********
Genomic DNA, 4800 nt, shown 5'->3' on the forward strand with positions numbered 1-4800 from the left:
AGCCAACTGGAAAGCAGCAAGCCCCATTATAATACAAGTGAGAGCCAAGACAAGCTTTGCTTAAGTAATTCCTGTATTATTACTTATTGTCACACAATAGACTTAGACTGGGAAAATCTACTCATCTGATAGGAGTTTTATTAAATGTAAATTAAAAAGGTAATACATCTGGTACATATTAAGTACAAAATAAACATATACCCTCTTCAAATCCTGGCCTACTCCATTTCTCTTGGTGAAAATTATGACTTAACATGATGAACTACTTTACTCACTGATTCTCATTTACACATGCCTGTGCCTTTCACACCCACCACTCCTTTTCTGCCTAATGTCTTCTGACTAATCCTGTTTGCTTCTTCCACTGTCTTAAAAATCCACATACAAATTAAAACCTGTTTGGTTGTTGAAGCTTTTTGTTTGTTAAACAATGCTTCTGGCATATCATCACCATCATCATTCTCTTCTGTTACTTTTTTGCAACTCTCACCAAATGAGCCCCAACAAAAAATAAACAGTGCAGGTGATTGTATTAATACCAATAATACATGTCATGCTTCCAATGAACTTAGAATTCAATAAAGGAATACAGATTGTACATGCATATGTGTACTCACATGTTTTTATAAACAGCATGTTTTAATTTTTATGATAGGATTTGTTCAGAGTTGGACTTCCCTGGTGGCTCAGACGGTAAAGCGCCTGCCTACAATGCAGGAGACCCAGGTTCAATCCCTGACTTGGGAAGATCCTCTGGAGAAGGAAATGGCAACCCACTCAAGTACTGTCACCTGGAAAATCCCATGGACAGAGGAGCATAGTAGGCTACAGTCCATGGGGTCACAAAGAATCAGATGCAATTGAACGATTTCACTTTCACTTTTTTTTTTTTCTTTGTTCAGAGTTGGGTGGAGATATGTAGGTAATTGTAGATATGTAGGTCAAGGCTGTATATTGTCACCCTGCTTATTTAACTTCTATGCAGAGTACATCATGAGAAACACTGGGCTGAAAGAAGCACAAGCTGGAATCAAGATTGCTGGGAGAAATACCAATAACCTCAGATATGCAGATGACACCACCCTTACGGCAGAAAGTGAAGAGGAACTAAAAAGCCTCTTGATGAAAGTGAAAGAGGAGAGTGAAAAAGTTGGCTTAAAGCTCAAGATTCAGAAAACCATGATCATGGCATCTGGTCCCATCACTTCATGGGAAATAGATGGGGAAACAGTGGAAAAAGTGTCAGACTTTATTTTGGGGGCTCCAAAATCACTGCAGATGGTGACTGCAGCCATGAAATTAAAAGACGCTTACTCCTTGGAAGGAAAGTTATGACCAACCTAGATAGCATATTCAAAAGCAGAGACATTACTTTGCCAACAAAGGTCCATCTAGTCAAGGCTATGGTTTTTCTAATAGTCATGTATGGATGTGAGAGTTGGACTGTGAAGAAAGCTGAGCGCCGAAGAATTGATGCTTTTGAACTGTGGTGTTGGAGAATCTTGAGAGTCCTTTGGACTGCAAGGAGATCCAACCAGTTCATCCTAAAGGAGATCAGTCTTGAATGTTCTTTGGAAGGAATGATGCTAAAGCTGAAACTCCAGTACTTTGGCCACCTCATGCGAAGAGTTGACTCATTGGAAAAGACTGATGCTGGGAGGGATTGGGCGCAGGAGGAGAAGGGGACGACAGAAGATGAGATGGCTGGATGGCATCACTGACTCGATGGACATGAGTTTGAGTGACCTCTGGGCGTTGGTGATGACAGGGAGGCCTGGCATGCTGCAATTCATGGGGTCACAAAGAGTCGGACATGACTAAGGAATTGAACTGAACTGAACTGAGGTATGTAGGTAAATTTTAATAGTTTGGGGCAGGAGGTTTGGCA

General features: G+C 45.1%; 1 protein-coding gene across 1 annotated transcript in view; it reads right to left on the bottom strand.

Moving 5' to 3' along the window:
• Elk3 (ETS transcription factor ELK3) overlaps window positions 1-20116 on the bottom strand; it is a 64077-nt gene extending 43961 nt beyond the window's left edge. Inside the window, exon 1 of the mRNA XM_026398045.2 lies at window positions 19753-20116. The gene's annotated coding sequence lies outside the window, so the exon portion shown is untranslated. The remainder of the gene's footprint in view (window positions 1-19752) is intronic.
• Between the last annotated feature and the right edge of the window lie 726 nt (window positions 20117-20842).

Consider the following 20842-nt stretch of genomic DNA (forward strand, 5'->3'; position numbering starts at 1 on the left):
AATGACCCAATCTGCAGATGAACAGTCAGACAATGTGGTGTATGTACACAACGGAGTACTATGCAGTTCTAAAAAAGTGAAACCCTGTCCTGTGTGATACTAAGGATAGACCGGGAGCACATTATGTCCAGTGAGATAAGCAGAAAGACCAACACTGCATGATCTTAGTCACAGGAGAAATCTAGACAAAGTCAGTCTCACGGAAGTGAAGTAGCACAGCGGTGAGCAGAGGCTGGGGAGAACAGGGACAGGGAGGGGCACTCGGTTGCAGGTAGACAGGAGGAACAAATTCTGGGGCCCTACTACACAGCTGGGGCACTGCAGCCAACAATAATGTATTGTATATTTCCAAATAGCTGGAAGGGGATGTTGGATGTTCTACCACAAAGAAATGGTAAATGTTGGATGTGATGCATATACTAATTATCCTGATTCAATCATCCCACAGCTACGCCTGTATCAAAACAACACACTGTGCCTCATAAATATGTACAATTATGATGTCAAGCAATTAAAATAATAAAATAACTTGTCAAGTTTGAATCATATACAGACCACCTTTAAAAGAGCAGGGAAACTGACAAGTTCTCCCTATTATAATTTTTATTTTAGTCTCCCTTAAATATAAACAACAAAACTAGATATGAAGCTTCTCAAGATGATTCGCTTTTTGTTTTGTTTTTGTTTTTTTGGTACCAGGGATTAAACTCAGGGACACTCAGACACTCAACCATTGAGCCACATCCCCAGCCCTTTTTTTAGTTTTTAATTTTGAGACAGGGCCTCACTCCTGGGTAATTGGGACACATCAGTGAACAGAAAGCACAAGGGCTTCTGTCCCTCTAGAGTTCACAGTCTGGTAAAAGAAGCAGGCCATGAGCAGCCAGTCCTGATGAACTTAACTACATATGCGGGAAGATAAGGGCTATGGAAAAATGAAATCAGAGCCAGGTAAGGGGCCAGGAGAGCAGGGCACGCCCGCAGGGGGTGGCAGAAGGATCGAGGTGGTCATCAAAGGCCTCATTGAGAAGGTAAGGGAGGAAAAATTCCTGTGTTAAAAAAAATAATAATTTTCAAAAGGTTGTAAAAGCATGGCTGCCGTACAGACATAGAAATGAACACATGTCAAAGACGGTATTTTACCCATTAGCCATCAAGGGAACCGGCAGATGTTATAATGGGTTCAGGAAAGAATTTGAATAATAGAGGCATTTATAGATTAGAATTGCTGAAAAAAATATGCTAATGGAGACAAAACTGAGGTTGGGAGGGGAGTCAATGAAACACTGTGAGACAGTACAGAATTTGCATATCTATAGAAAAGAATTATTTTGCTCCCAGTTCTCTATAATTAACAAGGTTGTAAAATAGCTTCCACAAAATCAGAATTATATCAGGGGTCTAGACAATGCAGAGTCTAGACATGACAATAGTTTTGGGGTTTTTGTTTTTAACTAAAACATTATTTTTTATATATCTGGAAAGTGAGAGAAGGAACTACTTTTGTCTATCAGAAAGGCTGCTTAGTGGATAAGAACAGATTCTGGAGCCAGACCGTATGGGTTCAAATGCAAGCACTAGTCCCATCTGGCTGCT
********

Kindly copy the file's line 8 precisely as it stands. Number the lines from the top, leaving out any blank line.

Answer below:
AATGACCCAATCTGCAGATGAACAGTCAGACAATGTGGTGTATGTACACAACGGAGTACTATGCAGTTCTAAAAAAGTGAAACCCTGTCCTGTGTGATACTAAGGATAGACCGGGAGCACATTATGTCCAGTGAGATAAGCAGAAAGACCAACACTGCATGATCTTAGTCACAGGAGAAATCTAGACAAAGTCAGTCTCACGGAAGTGAAGTAGCACAGCGGTGAGCAGAGGCTGGGGAGAACAGGGACAGGGAGGGGCACTCGGTTGCAGGTAGACAGGAGGAACAAATTCTGGGGCCCTACTACACAGCTGGGGCACTGCAGCCAACAATAATGTATTGTATATTTCCAAATAGCTGGAAGGGGATGTTGGATGTTCTACCACAAAGAAATGGTAAATGTTGGATGTGATGCATATACTAATTATCCTGATTCAATCATCCCACAGCTACGCCTGTATCAAAACAACACACTGTGCCTCATAAATATGTACAATTATGATGTCAAGCAATTAAAATAATAAAATAACTTGTCAAGTTTGAATCATATACAGACCACCTTTAAAAGAGCAGGGAAACTGACAAGTTCTCCCTATTATAATTTTTATTTTAGTCTCCCTTAAATATAAACAACAAAACTAGATATGAAGCTTCTCAAGATGATTCGCTTTTTGTTTTGTTTTTGTTTTTTTGGTACCAGGGATTAAACTCAGGGACACTCAGACACTCAACCATTGAGCCACATCCCCAGCCCTTTTTTTAGTTTTTAATTTTGAGACAGGGCCTCACTCCTGGGTAATTGGGACACATCAGTGAACAGAAAGCACAAGGGCTTCTGTCCCTCTAGAGTTCACAGTCTGGTAAAAGAAGCAGGCCATGAGCAGCCAGTCCTGATGAACTTAACTACATATGCGGGAAGATAAGGGCTATGGAAAAATGAAATCAGAGCCAGGTAAGGGGCCAGGAGAGCAGGGCACGCCCGCAGGGGGTGGCAGAAGGATCGAGGTGGTCATCAAAGGCCTCATTGAGAAGGTAAGGGAGGAAAAATTCCTGTGTTAAAAAAAATAATAATTTTCAAAAGGTTGTAAAAGCATGGCTGCCGTACAGACATAGAAATGAACACATGTCAAAGACGGTATTTTACCCATTAGCCATCAAGGGAACCGGCAGATGTTATAATGGGTTCAGGAAAGAATTTGAATAATAGAGGCATTTATAGATTAGAATTGCTGAAAAAAATATGCTAATGGAGACAAAACTGAGGTTGGGAGGGGAGTCAATGAAACACTGTGAGACAGTACAGAATTTGCATATCTATAGAAAAGAATTATTTTGCTCCCAGTTCTCTATAATTAACAAGGTTGTAAAATAGCTTCCACAAAATCAGAATTATATCAGGGGTCTAGACAATGCAGAGTCTAGACATGACAATAGTTTTGGGGTTTTTGTTTTTAACTAAAACATTATTTTTTATATATCTGGAAAGTGAGAGAAGGAACTACTTTTGTCTATCAGAAAGGCTGCTTAGTGGATAAGAACAGATTCTGGAGCCAGACCGTATGGGTTCAAATGCAAGCACTAGTCCCATCTGGCTGCT